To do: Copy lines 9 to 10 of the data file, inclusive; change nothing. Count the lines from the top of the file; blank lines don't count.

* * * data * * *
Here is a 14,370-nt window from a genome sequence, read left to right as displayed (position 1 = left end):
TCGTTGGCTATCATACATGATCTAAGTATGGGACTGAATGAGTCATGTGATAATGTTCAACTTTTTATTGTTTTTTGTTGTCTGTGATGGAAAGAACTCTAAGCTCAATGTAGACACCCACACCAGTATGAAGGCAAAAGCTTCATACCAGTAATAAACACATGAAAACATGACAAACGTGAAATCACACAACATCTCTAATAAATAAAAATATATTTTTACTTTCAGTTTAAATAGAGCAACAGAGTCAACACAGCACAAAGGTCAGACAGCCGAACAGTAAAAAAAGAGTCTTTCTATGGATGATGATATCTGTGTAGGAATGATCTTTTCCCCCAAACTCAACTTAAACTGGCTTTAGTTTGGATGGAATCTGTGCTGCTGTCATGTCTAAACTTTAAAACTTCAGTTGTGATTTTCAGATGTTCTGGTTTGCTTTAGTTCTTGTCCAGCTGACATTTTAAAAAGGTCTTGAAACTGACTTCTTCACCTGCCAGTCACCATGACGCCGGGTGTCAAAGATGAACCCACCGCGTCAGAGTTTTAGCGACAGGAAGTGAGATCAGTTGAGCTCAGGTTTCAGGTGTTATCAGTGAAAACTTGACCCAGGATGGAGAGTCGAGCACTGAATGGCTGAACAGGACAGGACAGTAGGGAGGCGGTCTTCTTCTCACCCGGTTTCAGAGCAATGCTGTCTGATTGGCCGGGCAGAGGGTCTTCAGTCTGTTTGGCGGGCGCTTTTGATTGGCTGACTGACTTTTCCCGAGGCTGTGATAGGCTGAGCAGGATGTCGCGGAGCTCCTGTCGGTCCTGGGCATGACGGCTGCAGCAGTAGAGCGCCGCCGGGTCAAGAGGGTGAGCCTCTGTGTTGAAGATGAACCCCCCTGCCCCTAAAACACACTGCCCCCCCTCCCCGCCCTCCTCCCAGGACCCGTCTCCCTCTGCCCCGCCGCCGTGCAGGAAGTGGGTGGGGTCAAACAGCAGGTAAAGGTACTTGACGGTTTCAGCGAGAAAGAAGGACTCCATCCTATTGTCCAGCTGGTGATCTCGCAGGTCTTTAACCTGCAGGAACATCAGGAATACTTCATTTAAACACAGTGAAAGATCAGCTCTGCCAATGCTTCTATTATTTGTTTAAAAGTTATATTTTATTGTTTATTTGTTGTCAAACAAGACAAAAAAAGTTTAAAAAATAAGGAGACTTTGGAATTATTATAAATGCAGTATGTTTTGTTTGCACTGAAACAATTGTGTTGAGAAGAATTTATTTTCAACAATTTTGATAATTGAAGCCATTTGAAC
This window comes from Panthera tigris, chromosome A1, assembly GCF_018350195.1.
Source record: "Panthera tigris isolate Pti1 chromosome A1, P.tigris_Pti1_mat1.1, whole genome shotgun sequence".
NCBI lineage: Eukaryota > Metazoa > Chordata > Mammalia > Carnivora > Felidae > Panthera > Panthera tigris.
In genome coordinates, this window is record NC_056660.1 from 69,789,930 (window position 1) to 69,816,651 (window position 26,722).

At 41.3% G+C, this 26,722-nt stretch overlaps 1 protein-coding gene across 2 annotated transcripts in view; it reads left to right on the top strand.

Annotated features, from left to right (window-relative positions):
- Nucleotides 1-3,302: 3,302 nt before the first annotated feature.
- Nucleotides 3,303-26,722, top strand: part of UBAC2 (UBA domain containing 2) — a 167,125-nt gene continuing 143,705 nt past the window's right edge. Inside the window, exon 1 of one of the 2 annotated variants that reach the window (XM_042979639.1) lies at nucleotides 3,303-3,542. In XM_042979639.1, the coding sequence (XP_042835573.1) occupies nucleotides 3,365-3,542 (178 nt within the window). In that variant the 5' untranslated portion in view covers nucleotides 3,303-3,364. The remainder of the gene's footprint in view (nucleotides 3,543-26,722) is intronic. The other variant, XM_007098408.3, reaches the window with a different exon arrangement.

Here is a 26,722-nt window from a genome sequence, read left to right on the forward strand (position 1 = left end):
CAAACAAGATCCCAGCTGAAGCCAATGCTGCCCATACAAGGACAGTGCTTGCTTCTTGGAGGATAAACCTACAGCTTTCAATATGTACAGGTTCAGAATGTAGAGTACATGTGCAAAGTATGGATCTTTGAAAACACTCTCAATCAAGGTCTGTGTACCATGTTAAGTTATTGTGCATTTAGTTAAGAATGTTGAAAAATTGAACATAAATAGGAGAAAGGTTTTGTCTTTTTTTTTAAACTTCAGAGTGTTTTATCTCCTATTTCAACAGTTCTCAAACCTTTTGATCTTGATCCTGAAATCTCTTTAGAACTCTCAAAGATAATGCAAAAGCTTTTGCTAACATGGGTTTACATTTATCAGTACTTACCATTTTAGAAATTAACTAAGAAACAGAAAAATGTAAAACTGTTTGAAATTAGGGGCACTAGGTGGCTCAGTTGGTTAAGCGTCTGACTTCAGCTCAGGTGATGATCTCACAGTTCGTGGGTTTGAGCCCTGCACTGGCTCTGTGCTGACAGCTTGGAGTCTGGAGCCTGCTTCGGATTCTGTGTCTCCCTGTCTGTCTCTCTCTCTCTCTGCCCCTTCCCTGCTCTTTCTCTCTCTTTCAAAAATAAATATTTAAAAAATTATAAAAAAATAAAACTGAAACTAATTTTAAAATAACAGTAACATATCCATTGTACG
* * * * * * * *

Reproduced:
- Nucleotides 1-3,302: 3,302 nt before the first annotated feature.
- Nucleotides 3,303-26,722, top strand: part of UBAC2 (UBA domain containing 2) — a 167,125-nt gene continuing 143,705 nt past the window's right edge. Inside the window, exon 1 of one of the 2 annotated variants that reach the window (XM_042979639.1) lies at nucleotides 3,303-3,542. In XM_042979639.1, the coding sequence (XP_042835573.1) occupies nucleotides 3,365-3,542 (178 nt within the window). In that variant the 5' untranslated portion in view covers nucleotides 3,303-3,364. The remainder of the gene's footprint in view (nucleotides 3,543-26,722) is intronic. The other variant, XM_007098408.3, reaches the window with a different exon arrangement.